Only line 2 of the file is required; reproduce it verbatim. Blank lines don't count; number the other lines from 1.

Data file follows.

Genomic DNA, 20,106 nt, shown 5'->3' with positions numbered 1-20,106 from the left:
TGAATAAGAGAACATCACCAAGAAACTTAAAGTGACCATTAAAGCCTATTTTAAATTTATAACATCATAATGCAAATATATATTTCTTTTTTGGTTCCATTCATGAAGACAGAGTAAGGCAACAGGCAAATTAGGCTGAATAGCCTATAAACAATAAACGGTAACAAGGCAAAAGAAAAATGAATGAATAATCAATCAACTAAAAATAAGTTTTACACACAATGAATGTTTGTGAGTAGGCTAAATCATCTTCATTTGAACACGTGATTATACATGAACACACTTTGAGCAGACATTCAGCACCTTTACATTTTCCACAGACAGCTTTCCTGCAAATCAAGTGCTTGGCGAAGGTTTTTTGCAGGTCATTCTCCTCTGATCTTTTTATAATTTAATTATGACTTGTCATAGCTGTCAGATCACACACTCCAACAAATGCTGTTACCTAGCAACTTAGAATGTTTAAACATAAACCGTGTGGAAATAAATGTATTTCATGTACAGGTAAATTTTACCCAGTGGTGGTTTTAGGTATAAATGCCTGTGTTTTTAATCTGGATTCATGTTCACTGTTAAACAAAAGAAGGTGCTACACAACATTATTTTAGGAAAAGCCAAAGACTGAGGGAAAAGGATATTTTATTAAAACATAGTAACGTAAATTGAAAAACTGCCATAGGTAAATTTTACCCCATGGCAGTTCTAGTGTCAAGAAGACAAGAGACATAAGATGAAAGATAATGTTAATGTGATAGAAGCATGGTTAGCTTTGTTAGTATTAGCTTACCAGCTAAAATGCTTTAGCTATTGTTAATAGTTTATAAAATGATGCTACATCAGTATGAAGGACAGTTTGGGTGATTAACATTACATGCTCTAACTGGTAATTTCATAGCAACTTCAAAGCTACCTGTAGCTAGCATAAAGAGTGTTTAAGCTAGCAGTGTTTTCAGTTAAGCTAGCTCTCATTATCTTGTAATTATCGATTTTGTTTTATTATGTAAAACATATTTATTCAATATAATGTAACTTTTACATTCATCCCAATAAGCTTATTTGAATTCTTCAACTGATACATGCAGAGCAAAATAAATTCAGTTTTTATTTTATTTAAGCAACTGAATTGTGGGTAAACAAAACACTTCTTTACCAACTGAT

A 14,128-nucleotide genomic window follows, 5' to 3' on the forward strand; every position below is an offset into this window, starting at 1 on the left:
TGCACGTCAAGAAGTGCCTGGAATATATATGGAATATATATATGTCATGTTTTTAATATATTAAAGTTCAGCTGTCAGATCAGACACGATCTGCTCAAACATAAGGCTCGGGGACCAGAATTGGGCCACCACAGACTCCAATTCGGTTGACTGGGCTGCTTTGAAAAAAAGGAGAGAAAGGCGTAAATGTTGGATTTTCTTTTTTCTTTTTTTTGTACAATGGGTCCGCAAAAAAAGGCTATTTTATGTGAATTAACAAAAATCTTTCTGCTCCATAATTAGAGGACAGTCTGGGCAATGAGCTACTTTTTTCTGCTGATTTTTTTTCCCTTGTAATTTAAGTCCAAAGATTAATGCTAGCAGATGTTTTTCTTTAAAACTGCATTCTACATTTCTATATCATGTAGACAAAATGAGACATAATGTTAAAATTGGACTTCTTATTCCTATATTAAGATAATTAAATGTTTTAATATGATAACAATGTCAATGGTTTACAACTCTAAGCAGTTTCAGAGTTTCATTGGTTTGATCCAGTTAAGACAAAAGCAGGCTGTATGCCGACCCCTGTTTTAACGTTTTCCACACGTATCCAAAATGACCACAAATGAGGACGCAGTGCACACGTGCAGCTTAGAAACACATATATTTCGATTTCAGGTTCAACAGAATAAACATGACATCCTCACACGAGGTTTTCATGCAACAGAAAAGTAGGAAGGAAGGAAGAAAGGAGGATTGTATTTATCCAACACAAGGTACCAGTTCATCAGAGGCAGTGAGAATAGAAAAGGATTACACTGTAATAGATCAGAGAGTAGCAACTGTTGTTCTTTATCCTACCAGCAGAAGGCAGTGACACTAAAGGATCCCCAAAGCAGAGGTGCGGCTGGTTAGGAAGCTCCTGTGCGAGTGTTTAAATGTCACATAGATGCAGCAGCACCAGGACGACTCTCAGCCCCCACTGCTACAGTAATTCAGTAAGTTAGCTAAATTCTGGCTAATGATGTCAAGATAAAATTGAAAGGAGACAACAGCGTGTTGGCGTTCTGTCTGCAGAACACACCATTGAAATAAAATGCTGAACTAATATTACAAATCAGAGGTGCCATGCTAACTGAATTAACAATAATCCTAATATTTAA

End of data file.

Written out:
TGAATAAGAGAACATCACCAAGAAACTTAAAGTGACCATTAAAGCCTATTTTAAATTTATAACATCATAATGCAAATATATATTTCTTTTTTGGTTCCATTCATGAAGACAGAGTAAGGCAACAGGCAAATTAGGCTGAATAGCCTATAAACAATAAACGGTAACAAGGCAAAAGAAAAATGAATGAATAATCAATCAACTAAAAATAAGTTTTACACACAATGAATGTTTGTGAGTAGGCTAAATCATCTTCATTTGAACACGTGATTATACATGAACACACTTTGAGCAGACATTCAGCACCTTTACATTTTCCACAGACAGCTTTCCTGCAAATCAAGTGCTTGGCGAAGGTTTTTTGCAGGTCATTCTCCTCTGATCTTTTTATAATTTAATTATGACTTGTCATAGCTGTCAGATCACACACTCCAACAAATGCTGTTACCTAGCAACTTAGAATGTTTAAACATAAACCGTGTGGAAATAAATGTATTTCATGTACAGGTAAATTTTACCCAGTGGTGGTTTTAGGTATAAATGCCTGTGTTTTTAATCTGGATTCATGTTCACTGTTAAACAAAAGAAGGTGCTACACAACATTATTTTAGGAAAAGCCAAAGACTGAGGGAAAAGGATATTTTATTAAAACATAGTAACGTAAATTGAAAAACTGCCATAGGTAAATTTTACCCCATGGCAGTTCTAGTGTCAAGAAGACAAGAGACATAAGATGAAAGATAATGTTAATGTGATAGAAGCATGGTTAGCTTTGTTAGTATTAGCTTACCAGCTAAAATGCTTTAGCTATTGTTAATAGTTTATAAAATGATGCTACATCAGTATGAAGGACAGTTTGGGTGATTAACATTACATGCTCTAACTGGTAATTTCATAGCAACTTCAAAGCTACCTGTAGCTAGCATAAAGAGTGTTTAAGCTAGCAGTGTTTTCAGTTAAGCTAGCTCTCATTATCTTGTAATTATCGATTTTGTTTTATTATGTAAAACATATTTATTCAATATAATGTAACTTTTACATTCATCCCAATAAGCTTATTTGAATTCTTCAACTGATACATGCAGAGCAAAATAAATTCAGTTTTTATTTTATTTAAGCAACTGAATTGTGGGTAAACAAAACACTTCTTTACCAACTGAT